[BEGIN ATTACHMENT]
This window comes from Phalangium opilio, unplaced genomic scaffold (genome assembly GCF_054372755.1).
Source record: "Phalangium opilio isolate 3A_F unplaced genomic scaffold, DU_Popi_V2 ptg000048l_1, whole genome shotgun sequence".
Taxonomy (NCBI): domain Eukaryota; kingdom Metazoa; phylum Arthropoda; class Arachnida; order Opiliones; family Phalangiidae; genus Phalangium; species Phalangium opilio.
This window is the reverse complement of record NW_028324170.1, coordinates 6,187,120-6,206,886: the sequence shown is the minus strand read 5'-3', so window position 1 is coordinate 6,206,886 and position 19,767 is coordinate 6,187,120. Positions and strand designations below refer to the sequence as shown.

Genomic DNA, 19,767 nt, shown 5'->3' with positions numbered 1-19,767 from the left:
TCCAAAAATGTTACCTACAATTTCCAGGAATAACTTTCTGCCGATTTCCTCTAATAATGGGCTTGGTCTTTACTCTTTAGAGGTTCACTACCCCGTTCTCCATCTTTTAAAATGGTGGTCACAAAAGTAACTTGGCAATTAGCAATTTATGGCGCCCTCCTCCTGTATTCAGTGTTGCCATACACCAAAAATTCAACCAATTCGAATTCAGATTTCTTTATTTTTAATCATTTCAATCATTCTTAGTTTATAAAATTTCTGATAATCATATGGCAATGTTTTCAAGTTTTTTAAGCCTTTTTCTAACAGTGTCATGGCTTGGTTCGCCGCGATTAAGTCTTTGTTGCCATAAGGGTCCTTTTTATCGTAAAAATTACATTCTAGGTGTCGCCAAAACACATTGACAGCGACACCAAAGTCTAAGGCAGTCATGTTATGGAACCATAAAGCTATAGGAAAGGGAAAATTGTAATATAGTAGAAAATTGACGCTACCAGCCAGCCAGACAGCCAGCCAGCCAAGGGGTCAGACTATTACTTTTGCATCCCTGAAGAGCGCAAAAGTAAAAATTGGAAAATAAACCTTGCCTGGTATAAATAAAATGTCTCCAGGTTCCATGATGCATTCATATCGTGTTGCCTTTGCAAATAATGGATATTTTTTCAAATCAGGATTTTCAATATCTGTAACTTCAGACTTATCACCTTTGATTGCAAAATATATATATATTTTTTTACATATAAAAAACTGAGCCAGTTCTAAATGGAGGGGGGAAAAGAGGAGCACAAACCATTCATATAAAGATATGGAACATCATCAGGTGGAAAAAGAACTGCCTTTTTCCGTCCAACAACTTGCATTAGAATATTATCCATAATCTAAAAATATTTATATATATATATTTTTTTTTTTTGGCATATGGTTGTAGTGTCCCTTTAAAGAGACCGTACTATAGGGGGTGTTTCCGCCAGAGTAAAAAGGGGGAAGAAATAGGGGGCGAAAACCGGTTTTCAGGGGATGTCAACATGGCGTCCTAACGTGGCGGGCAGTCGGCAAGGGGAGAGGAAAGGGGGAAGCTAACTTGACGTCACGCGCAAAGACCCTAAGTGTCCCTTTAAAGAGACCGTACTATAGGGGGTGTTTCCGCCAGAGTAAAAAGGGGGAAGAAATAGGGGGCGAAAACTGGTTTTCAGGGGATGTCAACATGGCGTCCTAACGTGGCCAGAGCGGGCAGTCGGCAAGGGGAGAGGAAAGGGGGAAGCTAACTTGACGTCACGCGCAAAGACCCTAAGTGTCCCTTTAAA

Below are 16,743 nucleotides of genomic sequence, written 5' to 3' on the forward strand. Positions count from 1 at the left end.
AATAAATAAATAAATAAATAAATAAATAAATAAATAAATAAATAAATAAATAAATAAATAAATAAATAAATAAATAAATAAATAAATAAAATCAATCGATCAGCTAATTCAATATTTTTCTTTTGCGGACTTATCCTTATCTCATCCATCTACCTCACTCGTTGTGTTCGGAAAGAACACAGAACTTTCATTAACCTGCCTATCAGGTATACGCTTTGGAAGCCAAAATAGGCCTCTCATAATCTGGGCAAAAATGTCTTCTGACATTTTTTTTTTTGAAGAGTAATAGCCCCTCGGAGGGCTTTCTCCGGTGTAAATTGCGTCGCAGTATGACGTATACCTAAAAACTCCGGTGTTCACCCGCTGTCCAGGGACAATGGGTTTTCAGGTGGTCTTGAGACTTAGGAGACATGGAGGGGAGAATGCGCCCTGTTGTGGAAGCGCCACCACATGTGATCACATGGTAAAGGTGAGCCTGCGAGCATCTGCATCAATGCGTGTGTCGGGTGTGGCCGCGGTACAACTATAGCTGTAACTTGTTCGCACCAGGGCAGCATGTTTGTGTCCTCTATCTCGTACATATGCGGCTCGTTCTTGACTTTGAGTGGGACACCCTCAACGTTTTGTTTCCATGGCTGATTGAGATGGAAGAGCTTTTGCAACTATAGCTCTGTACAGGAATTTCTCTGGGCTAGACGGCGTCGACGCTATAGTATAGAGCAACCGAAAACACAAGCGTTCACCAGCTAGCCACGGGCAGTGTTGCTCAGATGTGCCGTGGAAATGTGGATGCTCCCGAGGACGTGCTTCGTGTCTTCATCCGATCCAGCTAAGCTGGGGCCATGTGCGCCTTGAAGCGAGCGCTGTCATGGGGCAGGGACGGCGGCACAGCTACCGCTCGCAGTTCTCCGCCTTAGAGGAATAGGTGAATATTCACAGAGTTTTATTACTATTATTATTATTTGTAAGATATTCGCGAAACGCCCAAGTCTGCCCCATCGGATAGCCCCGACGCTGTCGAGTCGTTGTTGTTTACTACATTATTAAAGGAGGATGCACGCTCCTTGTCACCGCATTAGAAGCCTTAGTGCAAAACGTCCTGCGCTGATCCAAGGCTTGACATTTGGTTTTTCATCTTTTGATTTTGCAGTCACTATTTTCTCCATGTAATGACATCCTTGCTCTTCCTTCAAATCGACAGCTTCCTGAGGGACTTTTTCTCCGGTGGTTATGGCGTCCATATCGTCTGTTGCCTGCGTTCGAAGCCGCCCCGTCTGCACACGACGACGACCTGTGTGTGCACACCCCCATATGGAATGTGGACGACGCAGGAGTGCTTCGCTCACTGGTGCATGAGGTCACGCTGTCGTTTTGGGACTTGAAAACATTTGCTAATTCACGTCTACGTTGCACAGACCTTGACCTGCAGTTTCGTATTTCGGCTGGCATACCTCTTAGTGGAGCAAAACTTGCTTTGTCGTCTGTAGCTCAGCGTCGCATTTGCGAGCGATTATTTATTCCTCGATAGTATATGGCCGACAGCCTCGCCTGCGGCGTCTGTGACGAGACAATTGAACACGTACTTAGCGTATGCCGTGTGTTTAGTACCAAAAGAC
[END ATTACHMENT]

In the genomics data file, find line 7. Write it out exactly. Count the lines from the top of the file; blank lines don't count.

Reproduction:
Below are 16,743 nucleotides of genomic sequence, written 5' to 3' on the forward strand. Positions count from 1 at the left end.